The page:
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Keep culture top of mind... even if workers are out of sight

Steps you can take to ensure remote workers feel connected and part of the team.
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Keep culture top of mind... even if workers are out of sight

Keep culture top of mind... even if workers are out of sight

20 August 2019

Technology is enabling more and more employees to work from home or at other locations remote from the central workplace. It may be tempting to just leave them be, but what can you do to encourage and support a strong work/team culture?

If culture is ignored, you may find the advantages and drawbacks of working remotely can cancel each other out. The advantages are obvious: many employees find that they are much more productive when not in a central office, and there may be big time gains for them from removal of commuting time, “get ready” time, etc. But on the other hand, a bunch of employees who work remotely may find it very hard to get to know each other and learn what each other actually does. It will be harder to create and maintain a sense of “team” and shared purpose. 

Once employees have experienced working from home, most seem very reluctant to return to a more regimented office routine, so it is important to ensure that the arrangements will work effectively long-term.

Improving connections

As with any culture-building program, the first step is to evaluate the existing culture. To what extent do remotely-working employees identify with each other, with the overall organisation, and with being a “team”? What gaps (eg in communication and demarcation) and overlaps exist? Is there important information that is not reaching some employees? Do employees fully understand how their role interacts with others? And for that matter what their role contributes to the organisation mission and goals?

Setting “common time”

In most cases, there will need to be some degree of face-to-face communication built in. The challenge is to do it without disrupting the benefits gained by employees from working remotely.

Some possible steps include the following:
  • If all employees live relatively nearby (eg in same city or town), set an agreed time each week or month when everyone needs to be present in the central office. If that is impracticable, a compromise is to have as many as possible in-house and the rest in contact at the same time, eg via Skype.
  • If they are geographically dispersed, set a time when everyone has to be available online and able to converse with each other using face-to-face technology. Teleconferences are not the solution, as someone can hit “mute” and not participate.

Consult with all team members who work remotely and seek agreement on some rules regarding the above. Take the time to understand each employee’s individual requirements and preferences, and accommodate them as much as possible. Review the arrangements periodically to ensure they are meeting needs.

Building one-on-one relationships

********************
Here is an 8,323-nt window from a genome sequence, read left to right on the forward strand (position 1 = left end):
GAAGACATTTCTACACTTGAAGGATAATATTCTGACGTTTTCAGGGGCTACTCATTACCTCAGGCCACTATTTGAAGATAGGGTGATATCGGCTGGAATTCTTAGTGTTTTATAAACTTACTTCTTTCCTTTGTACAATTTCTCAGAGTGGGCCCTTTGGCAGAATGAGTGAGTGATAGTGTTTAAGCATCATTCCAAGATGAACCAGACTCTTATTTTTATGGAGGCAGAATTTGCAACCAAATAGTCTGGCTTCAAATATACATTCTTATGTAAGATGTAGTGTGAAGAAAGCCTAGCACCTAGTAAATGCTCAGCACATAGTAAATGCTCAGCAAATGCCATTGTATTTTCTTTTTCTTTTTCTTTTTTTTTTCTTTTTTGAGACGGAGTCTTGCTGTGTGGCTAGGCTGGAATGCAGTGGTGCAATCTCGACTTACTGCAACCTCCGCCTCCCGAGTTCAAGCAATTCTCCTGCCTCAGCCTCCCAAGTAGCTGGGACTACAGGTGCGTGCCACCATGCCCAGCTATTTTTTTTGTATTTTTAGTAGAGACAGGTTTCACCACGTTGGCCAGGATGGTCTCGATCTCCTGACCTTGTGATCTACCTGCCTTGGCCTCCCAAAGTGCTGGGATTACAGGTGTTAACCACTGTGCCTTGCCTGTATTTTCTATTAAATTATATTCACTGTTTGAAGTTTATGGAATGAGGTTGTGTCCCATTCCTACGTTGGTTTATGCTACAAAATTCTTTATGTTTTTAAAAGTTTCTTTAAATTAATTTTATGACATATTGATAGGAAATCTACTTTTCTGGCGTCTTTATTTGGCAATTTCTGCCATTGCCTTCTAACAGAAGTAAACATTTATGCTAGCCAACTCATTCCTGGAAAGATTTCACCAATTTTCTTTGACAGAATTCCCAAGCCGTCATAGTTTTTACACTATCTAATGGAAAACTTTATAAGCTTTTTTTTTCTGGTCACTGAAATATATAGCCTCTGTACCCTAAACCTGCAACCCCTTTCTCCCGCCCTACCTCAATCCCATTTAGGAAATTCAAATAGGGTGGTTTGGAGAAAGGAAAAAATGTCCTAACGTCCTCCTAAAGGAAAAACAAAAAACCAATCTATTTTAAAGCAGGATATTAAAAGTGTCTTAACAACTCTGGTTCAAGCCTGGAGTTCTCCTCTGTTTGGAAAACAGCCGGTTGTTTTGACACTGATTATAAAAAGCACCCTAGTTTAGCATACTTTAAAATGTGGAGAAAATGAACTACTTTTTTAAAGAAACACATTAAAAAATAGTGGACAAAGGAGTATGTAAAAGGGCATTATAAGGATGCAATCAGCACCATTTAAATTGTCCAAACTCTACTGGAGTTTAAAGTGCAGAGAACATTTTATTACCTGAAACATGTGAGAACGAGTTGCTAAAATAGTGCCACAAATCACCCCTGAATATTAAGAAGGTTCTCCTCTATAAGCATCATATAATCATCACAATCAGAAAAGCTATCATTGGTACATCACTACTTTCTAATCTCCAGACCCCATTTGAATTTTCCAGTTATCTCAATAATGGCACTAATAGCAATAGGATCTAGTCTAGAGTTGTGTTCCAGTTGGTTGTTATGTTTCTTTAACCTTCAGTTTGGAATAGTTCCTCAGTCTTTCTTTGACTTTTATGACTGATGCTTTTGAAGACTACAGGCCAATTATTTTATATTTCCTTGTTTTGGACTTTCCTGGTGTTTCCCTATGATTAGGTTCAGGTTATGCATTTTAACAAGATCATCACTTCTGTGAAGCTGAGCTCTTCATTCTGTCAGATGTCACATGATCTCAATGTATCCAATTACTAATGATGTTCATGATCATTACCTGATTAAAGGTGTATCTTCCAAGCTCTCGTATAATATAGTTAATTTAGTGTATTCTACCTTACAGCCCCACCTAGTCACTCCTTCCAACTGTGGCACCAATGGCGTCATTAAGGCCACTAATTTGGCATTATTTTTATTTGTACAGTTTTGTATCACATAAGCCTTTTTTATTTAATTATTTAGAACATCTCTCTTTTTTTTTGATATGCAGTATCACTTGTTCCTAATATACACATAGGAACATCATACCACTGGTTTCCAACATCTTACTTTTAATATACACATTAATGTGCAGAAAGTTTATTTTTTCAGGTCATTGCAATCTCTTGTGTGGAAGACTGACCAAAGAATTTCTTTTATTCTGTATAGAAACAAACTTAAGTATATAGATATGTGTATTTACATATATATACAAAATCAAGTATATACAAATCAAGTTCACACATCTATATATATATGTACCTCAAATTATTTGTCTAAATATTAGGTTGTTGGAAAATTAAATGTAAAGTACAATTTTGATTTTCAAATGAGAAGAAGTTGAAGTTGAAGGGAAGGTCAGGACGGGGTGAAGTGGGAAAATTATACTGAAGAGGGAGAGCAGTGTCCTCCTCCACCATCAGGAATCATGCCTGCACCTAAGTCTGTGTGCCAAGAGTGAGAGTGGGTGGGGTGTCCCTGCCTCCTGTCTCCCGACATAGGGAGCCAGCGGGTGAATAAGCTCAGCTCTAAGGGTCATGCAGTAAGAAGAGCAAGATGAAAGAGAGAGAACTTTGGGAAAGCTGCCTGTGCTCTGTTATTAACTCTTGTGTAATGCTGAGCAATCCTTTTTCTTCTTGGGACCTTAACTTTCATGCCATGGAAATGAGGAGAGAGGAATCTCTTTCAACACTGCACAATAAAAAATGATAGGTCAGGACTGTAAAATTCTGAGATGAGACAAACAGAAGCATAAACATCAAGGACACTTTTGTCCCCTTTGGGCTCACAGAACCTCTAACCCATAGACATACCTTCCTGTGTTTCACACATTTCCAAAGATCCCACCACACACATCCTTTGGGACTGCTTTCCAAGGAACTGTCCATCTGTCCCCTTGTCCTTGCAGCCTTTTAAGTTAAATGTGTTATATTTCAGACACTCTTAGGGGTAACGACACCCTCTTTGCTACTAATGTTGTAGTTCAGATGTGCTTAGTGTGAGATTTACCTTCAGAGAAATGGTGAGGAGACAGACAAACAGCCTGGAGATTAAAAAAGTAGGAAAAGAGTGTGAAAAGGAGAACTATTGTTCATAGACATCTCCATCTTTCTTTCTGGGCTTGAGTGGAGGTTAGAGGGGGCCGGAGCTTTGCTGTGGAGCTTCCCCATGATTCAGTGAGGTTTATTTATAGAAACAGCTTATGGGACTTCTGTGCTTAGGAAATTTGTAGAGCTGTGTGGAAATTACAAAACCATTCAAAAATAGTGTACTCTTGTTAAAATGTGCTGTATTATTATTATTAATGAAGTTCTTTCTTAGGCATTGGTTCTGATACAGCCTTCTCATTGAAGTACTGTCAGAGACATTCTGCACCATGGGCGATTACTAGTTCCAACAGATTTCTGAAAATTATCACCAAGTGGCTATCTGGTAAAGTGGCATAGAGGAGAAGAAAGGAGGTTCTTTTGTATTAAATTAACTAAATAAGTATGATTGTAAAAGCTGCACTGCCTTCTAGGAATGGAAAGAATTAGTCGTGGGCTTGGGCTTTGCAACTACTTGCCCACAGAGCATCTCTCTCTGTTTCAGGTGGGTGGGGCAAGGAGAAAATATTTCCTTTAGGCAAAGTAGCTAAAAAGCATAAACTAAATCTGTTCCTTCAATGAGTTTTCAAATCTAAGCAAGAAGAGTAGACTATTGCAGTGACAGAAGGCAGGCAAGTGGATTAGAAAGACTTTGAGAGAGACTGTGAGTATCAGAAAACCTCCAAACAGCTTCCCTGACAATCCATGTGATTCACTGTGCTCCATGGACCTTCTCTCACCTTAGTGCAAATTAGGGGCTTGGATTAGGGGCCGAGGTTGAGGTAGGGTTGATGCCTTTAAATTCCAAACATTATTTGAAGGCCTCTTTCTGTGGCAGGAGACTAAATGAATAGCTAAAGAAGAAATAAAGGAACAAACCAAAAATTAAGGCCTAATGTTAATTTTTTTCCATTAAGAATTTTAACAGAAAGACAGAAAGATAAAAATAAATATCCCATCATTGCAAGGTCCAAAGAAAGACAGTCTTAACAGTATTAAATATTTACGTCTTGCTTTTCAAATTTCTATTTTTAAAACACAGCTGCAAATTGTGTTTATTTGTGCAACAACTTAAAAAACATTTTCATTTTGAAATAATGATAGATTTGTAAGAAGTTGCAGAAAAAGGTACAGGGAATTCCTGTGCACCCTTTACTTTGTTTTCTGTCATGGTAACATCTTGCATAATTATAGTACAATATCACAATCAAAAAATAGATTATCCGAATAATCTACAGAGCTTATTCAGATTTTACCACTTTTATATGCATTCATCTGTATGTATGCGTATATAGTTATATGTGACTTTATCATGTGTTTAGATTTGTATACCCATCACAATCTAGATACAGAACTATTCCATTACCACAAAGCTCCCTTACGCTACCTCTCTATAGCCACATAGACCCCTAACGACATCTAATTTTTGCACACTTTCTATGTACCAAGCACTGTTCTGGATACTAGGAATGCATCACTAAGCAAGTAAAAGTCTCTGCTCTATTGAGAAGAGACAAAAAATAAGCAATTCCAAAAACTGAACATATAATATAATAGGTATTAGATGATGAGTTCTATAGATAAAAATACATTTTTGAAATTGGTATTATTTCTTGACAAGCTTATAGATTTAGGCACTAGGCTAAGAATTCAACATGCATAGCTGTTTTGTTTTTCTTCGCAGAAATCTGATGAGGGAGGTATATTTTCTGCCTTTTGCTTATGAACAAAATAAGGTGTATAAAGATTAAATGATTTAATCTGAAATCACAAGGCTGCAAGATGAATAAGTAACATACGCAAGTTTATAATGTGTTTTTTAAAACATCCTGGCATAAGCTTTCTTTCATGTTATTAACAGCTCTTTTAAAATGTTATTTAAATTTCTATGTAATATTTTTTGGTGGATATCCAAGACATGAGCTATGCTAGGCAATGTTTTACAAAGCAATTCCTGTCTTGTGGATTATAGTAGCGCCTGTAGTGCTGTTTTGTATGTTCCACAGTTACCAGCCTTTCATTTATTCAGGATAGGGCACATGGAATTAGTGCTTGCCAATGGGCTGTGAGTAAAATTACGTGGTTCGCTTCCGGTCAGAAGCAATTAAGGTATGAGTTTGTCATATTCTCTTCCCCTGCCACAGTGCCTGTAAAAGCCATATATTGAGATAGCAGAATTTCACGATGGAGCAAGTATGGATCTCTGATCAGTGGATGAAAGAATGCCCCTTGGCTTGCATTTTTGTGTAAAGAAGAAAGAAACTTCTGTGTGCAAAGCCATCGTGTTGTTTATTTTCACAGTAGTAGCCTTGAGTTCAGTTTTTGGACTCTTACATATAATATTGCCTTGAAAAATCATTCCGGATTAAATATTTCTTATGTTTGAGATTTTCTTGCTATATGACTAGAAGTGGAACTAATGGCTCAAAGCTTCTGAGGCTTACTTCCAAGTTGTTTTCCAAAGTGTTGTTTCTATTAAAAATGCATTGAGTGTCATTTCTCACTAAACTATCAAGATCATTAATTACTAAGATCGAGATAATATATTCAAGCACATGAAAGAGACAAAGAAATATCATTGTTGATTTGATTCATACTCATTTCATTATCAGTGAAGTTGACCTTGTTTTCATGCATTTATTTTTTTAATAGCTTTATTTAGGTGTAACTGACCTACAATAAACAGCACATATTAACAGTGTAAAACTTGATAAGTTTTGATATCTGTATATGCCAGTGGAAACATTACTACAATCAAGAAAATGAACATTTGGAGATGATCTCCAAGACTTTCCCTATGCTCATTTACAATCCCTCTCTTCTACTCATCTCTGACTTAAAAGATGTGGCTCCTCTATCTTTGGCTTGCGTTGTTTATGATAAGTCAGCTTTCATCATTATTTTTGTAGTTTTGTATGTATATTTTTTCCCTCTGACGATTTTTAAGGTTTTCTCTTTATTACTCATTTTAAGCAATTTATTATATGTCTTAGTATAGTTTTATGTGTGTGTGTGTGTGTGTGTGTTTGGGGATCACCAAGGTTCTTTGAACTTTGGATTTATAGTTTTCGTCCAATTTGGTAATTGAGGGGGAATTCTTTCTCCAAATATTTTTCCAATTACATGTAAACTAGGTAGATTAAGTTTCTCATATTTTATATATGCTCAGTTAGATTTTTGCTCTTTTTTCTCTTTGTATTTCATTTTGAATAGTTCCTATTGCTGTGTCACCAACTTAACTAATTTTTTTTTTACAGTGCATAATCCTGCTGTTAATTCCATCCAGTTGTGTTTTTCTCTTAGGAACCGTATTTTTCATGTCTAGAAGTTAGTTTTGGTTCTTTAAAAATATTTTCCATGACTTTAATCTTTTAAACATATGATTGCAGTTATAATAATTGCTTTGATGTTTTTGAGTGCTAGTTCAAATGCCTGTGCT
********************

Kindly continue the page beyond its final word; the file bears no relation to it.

Another important aspect of maintaining connections is to foster a sense of “belonging” to the organisation – sometimes easy to overlook when you seldom encounter the employee face-to-face. 

This requires diligent attention to keeping everyone “in the loop” with work communications. Regular one-on-one discussions with each employee are recommended, and should include asking questions such as the following:
  • What’s the best way to keep you connected with your other team members?
  • What do you believe brings out the best in you at work?
  • What do I need to do (as your manager) to help you do your best?

Create and maintain a shared team purpose

Work teams require a clear and shared purpose. This can be created via consultation with all team members and reference to the organisation’s vision and mission statements. 

From there, each employee needs to understand how his/her individual contribution helps to achieve that purpose. In turn, that will establish clarity and accountability. 

The above is of course fundamental whether employees are working inside or outside the central workplace. But it may require some extra effort with employees working remotely, again because of the “out-of-sight, out-of-mind” risks.

Other initiatives

Finally, it is important to include remotely-working employees as much as possible in team-building initiatives that are provided to in-house employees.

Actions can include:
  • Ensure they are invited to on-site social events and celebrations of successes.
  • Include them in activities such as sports tipping competitions.
  • For important events such as “state of the nation” addresses by the CEO, either invite them to attend in person, listen-in/watch from home, or send a copy of proceedings afterwards (plus the opportunity to comment and ask questions).
  • Arrange occasional “meet and greet” on-site events for employees who would otherwise seldom or never attend the central workplace.
  • Ensure they have reliable access to support services, eg in-house IT, to help deal with issues that may arise while working remotely. 
Some line managers may require training and coaching to effectively manage employees who work remotely. “If I can’t see them, maybe they aren’t working” is still quite a common mindset, as is the attitude that if someone is not prepared to come to a central workplace “where the action is”, then maybe he/she “lacks commitment”. A role for HR practitioners to identify when these prejudices exist and help the managers to overcome them.

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